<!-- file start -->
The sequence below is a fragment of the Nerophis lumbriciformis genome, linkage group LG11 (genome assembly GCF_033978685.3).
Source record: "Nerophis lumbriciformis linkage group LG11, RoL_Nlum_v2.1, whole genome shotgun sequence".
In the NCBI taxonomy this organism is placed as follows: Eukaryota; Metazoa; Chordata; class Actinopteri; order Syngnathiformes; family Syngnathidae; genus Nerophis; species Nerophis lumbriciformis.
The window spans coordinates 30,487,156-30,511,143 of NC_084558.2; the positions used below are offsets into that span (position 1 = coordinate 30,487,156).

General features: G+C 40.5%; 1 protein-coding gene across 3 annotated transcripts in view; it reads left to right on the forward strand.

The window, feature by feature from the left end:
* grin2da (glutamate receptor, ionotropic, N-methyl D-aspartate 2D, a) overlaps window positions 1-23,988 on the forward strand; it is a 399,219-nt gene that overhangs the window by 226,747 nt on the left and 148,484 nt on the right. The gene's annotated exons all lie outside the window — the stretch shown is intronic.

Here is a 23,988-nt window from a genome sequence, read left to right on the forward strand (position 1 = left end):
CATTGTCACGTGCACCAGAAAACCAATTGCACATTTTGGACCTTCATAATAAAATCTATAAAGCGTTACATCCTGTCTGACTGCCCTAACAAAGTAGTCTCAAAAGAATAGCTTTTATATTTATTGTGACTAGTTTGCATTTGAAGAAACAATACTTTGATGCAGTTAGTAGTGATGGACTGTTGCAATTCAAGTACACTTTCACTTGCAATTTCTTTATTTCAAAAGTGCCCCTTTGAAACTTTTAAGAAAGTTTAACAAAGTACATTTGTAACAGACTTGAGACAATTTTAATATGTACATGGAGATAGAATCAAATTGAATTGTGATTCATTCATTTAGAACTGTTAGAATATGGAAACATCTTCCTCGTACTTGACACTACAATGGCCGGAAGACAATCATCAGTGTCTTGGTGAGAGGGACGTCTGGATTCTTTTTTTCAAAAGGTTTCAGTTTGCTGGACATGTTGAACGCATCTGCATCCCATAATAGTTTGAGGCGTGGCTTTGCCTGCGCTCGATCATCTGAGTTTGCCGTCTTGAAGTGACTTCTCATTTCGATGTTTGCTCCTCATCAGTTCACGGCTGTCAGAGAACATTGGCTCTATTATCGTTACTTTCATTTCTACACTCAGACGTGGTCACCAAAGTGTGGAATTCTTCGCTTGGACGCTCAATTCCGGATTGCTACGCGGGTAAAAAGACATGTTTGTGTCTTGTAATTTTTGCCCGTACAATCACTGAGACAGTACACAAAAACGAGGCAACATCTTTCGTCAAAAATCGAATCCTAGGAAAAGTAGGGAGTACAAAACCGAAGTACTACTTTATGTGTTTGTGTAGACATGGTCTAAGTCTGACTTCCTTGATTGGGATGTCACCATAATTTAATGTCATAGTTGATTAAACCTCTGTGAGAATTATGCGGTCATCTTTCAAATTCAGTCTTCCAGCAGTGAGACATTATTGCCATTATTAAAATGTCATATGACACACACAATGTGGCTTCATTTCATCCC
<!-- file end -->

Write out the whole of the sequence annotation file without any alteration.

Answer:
The sequence below is a fragment of the Nerophis lumbriciformis genome, linkage group LG11 (genome assembly GCF_033978685.3).
Source record: "Nerophis lumbriciformis linkage group LG11, RoL_Nlum_v2.1, whole genome shotgun sequence".
In the NCBI taxonomy this organism is placed as follows: Eukaryota; Metazoa; Chordata; class Actinopteri; order Syngnathiformes; family Syngnathidae; genus Nerophis; species Nerophis lumbriciformis.
The window spans coordinates 30,487,156-30,511,143 of NC_084558.2; the positions used below are offsets into that span (position 1 = coordinate 30,487,156).

General features: G+C 40.5%; 1 protein-coding gene across 3 annotated transcripts in view; it reads left to right on the forward strand.

The window, feature by feature from the left end:
* grin2da (glutamate receptor, ionotropic, N-methyl D-aspartate 2D, a) overlaps window positions 1-23,988 on the forward strand; it is a 399,219-nt gene that overhangs the window by 226,747 nt on the left and 148,484 nt on the right. The gene's annotated exons all lie outside the window — the stretch shown is intronic.

Here is a 23,988-nt window from a genome sequence, read left to right on the forward strand (position 1 = left end):
CATTGTCACGTGCACCAGAAAACCAATTGCACATTTTGGACCTTCATAATAAAATCTATAAAGCGTTACATCCTGTCTGACTGCCCTAACAAAGTAGTCTCAAAAGAATAGCTTTTATATTTATTGTGACTAGTTTGCATTTGAAGAAACAATACTTTGATGCAGTTAGTAGTGATGGACTGTTGCAATTCAAGTACACTTTCACTTGCAATTTCTTTATTTCAAAAGTGCCCCTTTGAAACTTTTAAGAAAGTTTAACAAAGTACATTTGTAACAGACTTGAGACAATTTTAATATGTACATGGAGATAGAATCAAATTGAATTGTGATTCATTCATTTAGAACTGTTAGAATATGGAAACATCTTCCTCGTACTTGACACTACAATGGCCGGAAGACAATCATCAGTGTCTTGGTGAGAGGGACGTCTGGATTCTTTTTTTCAAAAGGTTTCAGTTTGCTGGACATGTTGAACGCATCTGCATCCCATAATAGTTTGAGGCGTGGCTTTGCCTGCGCTCGATCATCTGAGTTTGCCGTCTTGAAGTGACTTCTCATTTCGATGTTTGCTCCTCATCAGTTCACGGCTGTCAGAGAACATTGGCTCTATTATCGTTACTTTCATTTCTACACTCAGACGTGGTCACCAAAGTGTGGAATTCTTCGCTTGGACGCTCAATTCCGGATTGCTACGCGGGTAAAAAGACATGTTTGTGTCTTGTAATTTTTGCCCGTACAATCACTGAGACAGTACACAAAAACGAGGCAACATCTTTCGTCAAAAATCGAATCCTAGGAAAAGTAGGGAGTACAAAACCGAAGTACTACTTTATGTGTTTGTGTAGACATGGTCTAAGTCTGACTTCCTTGATTGGGATGTCACCATAATTTAATGTCATAGTTGATTAAACCTCTGTGAGAATTATGCGGTCATCTTTCAAATTCAGTCTTCCAGCAGTGAGACATTATTGCCATTATTAAAATGTCATATGACACACACAATGTGGCTTCATTTCATCCC